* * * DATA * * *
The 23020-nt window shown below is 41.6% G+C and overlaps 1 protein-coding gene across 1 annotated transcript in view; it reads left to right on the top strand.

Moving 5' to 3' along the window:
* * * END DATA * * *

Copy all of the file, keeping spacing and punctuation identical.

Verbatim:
The 23020-nt window shown below is 41.6% G+C and overlaps 1 protein-coding gene across 1 annotated transcript in view; it reads left to right on the top strand.

Moving 5' to 3' along the window: